This suggests that until the benefits of DevOps are better understood, particularly by executives and leaders, these organizations will simply not recognize the potential business advantages and return on investment that can be gained.

Organizations in the Healthcare, Government, Education and Non-Profit sectors were most likely to be laggards, with just 40% having introduced DevOps. In comparison, nearly three quarters (73%) of companies in the Media/Entertainment industry have adopted DevOps, followed by 70% of those in Technology/Telecommunications, and IT Services and Consulting.

4. Collaboration is increasing between developers and DBAs

Collaboration is essential for DevOps to be implemented successfully, meaning that any barriers between departments need to be broken down. This is particularly true when it comes to application developers and DBAs, who typically have had very different roles, with one looking to implement new functionality and the other responsible for keeping data infrastructure available, with minimal downtime.

The positive news is that collaboration between developers and DBAs is clearly growing. 62% of respondents said that collaboration between DBAs and developers was "Great" or "Good," rising to 76% among those that have adopted DevOps across all projects.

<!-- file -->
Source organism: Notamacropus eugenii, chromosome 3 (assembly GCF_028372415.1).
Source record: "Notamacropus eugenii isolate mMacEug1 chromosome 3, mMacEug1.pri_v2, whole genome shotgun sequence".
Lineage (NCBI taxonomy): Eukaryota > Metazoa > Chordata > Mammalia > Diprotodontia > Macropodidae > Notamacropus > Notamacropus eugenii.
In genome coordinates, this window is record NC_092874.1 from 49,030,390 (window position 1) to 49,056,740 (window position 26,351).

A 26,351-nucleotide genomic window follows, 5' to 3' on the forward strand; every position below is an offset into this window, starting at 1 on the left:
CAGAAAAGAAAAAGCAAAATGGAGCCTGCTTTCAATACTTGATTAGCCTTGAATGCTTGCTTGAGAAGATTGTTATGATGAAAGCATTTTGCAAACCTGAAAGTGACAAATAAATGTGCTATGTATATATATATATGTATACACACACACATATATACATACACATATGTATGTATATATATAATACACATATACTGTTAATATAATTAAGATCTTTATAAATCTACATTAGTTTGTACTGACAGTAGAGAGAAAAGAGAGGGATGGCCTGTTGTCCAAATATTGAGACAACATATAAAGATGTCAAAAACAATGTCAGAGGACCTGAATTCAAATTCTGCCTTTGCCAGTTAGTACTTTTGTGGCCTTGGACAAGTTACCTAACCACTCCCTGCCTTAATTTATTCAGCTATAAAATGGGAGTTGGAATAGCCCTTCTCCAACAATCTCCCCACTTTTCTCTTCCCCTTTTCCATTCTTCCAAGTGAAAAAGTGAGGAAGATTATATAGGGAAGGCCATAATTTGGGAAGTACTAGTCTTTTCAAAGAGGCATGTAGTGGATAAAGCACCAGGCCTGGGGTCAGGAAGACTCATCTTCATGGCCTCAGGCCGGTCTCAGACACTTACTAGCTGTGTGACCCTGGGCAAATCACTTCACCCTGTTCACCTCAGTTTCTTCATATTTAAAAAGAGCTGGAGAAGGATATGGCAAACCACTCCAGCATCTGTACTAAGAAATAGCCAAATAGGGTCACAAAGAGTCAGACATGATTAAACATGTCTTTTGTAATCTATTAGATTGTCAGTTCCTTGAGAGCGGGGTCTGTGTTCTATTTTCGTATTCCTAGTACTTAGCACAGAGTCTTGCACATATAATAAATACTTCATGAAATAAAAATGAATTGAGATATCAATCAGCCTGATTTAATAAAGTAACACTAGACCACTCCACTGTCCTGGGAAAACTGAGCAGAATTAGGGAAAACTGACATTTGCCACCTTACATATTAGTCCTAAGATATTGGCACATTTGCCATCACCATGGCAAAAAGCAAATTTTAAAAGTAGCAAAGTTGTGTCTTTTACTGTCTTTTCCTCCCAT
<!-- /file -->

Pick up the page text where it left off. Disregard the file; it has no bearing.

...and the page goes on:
77% of organizations have developers responsible for both database and application development, although this varies by industry and company size, with larger businesses and those in financial services, healthcare and government more likely to have dedicated database developers. DBAs deployed database changes to production in 63% of companies, with developers responsible in 47% of organizations — many saw both teams equally involved.

This collaboration is increasingly extending to adopting common practices across both application and database development. Version control is now used by 83% of respondents for application development, and 55% for database development, rising steadily from 81% and 53% respectively in 2018. And the use of continuous integration in development has increased even more, from 40% (application) and 21% (database) to 53% and 27%. This is leading to increased usage of third party tools across DevOps processes.

Laggards risk being left behind as 2019 proves to be the year that the database becomes central to DevOps success

As the third State of Database DevOps Report shows, the use of DevOps is maturing, with organizations extending its reach to the database and consequently reaping wider benefits. The advantages to the business are now widely understood, from the C-suite down, and teams are working together to create seamless processes that enable organizations to deploy faster, gain competitive advantage and ensure compliance across all their activities. Laggards risk being left behind as 2019 proves to be the year that the database becomes central to DevOps success.

Matt Hilbert is a Technology Writer at Redgate Software